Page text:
IPL can actually help in this regard.
The tale of Oakland A
The resistance to such thinking has always been there in the sporting community. ”You cannot win with calculators” is a standard response. One of the major reasons is that not every sportsman is good with numbers and are prone to view them with suspicion.
In 2001, when Oakland Athletics General Manager Billy Beane tried to implement sabermetrics with the help of Yale economics graduate Paul DePodesta, the experienced baseball scouts threw quite a tantrum. “This isn’t how you run a ball club, with a computer. You know that. There are intangibles that only a scout can see in a player that you’re not going to pick up with just numbers, with someone who doesn’t play the game, who knows nothing about the game but how to feed numbers into a computer.”
These rants, so very common in the cricketing world as well, were finally proven to be ridiculously inaccurate.
Faced with budget restrictions imposed by the new owners of Oakland, Beane had set out to build a team of under-priced players who could hold their own against the most expensive of clubs, such as The Texas Rangers. With the statistical acumen of DePodesta to augment his baseball knowledge, Beane fell back on sabermetrics — measures created in 1977 by the visionary baseball statistician Bill James. The old method of recruiting based on the baseball-gut-feel of the scouts was disregarded. “You don’t have a crystal ball,” as Beane put it plainly to a disgruntled old timer complaining about the new methods.
Players were chosen by optimising their purchase cost and the match winning value computed by new measures. Sabermetrics redefined the standard statistics popular in Baseball. Measurements such as On Base Percentage, Slugging Percentage and fielder capability became more important than traditional Batting Average and Runs Batted In. And in the face of excessive scepticism, Oakland A went on an unprecedented winning streak.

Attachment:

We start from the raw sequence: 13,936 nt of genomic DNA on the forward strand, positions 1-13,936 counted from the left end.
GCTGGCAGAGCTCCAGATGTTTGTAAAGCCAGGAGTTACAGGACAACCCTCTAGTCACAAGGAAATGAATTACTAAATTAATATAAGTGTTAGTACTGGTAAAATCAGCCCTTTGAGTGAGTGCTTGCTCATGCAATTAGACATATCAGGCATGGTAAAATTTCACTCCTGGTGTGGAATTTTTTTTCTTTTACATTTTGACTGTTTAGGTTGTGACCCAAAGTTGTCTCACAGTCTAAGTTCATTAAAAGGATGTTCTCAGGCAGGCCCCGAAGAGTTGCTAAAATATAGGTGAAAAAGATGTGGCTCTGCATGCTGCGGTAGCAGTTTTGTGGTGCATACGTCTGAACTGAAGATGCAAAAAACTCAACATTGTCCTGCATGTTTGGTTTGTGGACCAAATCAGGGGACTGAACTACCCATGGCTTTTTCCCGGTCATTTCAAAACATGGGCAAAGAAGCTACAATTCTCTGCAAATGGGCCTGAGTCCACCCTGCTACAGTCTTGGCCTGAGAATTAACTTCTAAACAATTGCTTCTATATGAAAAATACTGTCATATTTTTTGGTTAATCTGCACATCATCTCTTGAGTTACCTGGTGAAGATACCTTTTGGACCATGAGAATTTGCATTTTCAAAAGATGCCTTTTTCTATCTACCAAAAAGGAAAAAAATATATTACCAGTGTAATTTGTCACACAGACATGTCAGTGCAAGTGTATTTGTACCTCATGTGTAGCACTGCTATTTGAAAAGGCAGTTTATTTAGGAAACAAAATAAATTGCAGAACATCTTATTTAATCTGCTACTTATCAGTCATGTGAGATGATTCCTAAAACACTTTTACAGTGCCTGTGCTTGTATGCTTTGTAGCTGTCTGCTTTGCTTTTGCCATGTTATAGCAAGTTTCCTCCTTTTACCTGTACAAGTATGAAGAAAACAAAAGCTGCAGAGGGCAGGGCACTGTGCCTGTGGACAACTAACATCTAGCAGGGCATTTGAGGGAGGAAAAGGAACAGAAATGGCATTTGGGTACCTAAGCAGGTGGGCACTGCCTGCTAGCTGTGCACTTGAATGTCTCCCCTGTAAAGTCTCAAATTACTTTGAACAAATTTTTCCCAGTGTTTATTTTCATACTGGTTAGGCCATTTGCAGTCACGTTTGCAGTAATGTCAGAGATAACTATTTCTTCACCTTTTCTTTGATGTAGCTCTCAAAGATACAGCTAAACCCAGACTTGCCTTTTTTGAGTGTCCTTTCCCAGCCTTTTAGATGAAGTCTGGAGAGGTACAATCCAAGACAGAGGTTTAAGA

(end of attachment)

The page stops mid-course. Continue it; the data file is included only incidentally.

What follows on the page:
In the 2001 and 2002 seasons, Oakland Athletics emerged as one of the best teams in the league, winning over 100 games each year despite having the second-lowest payroll. In 2001, Oakland finished second in the American League West, winning 103 and losing 59 games.
2001 standings American League West (top four)
Looking at the table, it is obvious that Oakland optimised their meagre purchasing power through some superb use of numbers to constitute a winning team.
In 2002 they did even better and topped the league.
In the Hollywood depiction of the Oakland story, Moneyball, Peter Brand, the screen version of DePodesta played by Jonah Hill, talks about his analysis to Beane, played by Brad Pitt. Hill says, “Baseball thinking is medieval. It’s stuck in the Dark Ages. There is an epidemic failure within the game to understand what’s really happening. And it leads people who run major league teams to misjudge their players and mismanage their teams. They’re still asking the wrong questions. People who run baseball teams still think in terms of buying players. The goal shouldn’t be to buy players, what you want to buy is wins. To buy wins, you buy runs.”
The IPL Parallel
With the auction of players, and the enormous number of matches constituting a statistically significant sample size, the problem of winning games for an IPL team is quite similar. It is an optimisation problem of having to spend their money wisely to recruit players with maximum likelihood of constituting a win.
And with corporate organisations owning the teams, the proprietors want to see return of investment of all that is spent in the auctions and team maintenance. They are not patrons, but businessmen. Winning matters more dearly to them than it ever did to Board of Control for Cricket in India (BCCI).
The teams have woken up to it. Player selections are based on number crunching rather than perception and sentiments. This explains the immensely unpopular but genuinely justified departure of Sourav Ganguly from Kolkata Knight Riders in 2011. Led by Joy Bhattacharya, the analysts had worked with numbers and arrived at the correct decision. It was perhaps sacrilegious for the fans, but proved to be optimal for the team.
All the teams are now equipped with support staff analysing numerical data, combining them with minute details of video feed, optimising selection, strategy, tactics and combination. Analysis has sometimes touched Indian cricket earlier, in small spurts, but never has the science of numbers been implemented with such vigour. The cold corporation is not swayed by sentiments. The runs and wickets simply add up to bottom-line. This invokes analytics like never before.
It is true the game cannot be won by the computer alone, but it does add artillery to one’s arsenal that may prove to be the winning edge.
One does hope that with time and acquired expertise, some of this numerical ammunition will filter through into the methods of Team India as well.
(Arunabha Sengupta is a cricket historian and Chief Cricket Writer at CricketCountry. He writes about the history and the romance of the game, punctuated often by opinions about modern day cricket, while his post-graduate degree in statistics peeps through in occasional analytical pieces. The author of three novels, he can be followed on Twitter at http://twitter.com/senantix)